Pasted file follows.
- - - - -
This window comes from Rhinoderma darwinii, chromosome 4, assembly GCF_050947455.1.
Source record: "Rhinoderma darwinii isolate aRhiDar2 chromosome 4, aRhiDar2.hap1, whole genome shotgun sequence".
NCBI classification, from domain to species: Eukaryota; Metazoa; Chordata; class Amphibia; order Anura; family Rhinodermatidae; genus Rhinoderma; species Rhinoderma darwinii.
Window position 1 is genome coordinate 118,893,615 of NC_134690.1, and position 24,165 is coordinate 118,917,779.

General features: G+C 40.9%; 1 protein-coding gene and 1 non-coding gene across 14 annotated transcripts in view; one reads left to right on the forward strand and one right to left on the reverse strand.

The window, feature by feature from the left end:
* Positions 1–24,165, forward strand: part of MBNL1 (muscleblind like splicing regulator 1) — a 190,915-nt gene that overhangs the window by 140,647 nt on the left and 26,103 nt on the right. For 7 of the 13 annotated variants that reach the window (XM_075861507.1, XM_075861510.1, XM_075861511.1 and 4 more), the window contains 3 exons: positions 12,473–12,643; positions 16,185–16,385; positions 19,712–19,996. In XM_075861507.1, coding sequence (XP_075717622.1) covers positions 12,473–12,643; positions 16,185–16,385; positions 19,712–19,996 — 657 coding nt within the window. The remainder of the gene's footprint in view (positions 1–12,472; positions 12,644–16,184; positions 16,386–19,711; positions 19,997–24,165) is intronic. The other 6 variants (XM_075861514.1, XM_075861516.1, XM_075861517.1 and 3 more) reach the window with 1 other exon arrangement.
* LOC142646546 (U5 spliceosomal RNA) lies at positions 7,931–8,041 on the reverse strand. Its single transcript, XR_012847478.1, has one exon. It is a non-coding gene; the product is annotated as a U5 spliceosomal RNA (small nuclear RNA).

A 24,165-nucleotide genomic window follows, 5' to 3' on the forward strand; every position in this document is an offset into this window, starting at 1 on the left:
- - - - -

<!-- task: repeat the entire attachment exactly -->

This window comes from Rhinoderma darwinii, chromosome 4, assembly GCF_050947455.1.
Source record: "Rhinoderma darwinii isolate aRhiDar2 chromosome 4, aRhiDar2.hap1, whole genome shotgun sequence".
NCBI classification, from domain to species: Eukaryota; Metazoa; Chordata; class Amphibia; order Anura; family Rhinodermatidae; genus Rhinoderma; species Rhinoderma darwinii.
Window position 1 is genome coordinate 118,893,615 of NC_134690.1, and position 24,165 is coordinate 118,917,779.

General features: G+C 40.9%; 1 protein-coding gene and 1 non-coding gene across 14 annotated transcripts in view; one reads left to right on the forward strand and one right to left on the reverse strand.

The window, feature by feature from the left end:
* Positions 1–24,165, forward strand: part of MBNL1 (muscleblind like splicing regulator 1) — a 190,915-nt gene that overhangs the window by 140,647 nt on the left and 26,103 nt on the right. For 7 of the 13 annotated variants that reach the window (XM_075861507.1, XM_075861510.1, XM_075861511.1 and 4 more), the window contains 3 exons: positions 12,473–12,643; positions 16,185–16,385; positions 19,712–19,996. In XM_075861507.1, coding sequence (XP_075717622.1) covers positions 12,473–12,643; positions 16,185–16,385; positions 19,712–19,996 — 657 coding nt within the window. The remainder of the gene's footprint in view (positions 1–12,472; positions 12,644–16,184; positions 16,386–19,711; positions 19,997–24,165) is intronic. The other 6 variants (XM_075861514.1, XM_075861516.1, XM_075861517.1 and 3 more) reach the window with 1 other exon arrangement.
* LOC142646546 (U5 spliceosomal RNA) lies at positions 7,931–8,041 on the reverse strand. Its single transcript, XR_012847478.1, has one exon. It is a non-coding gene; the product is annotated as a U5 spliceosomal RNA (small nuclear RNA).

A 24,165-nucleotide genomic window follows, 5' to 3' on the forward strand; every position in this document is an offset into this window, starting at 1 on the left: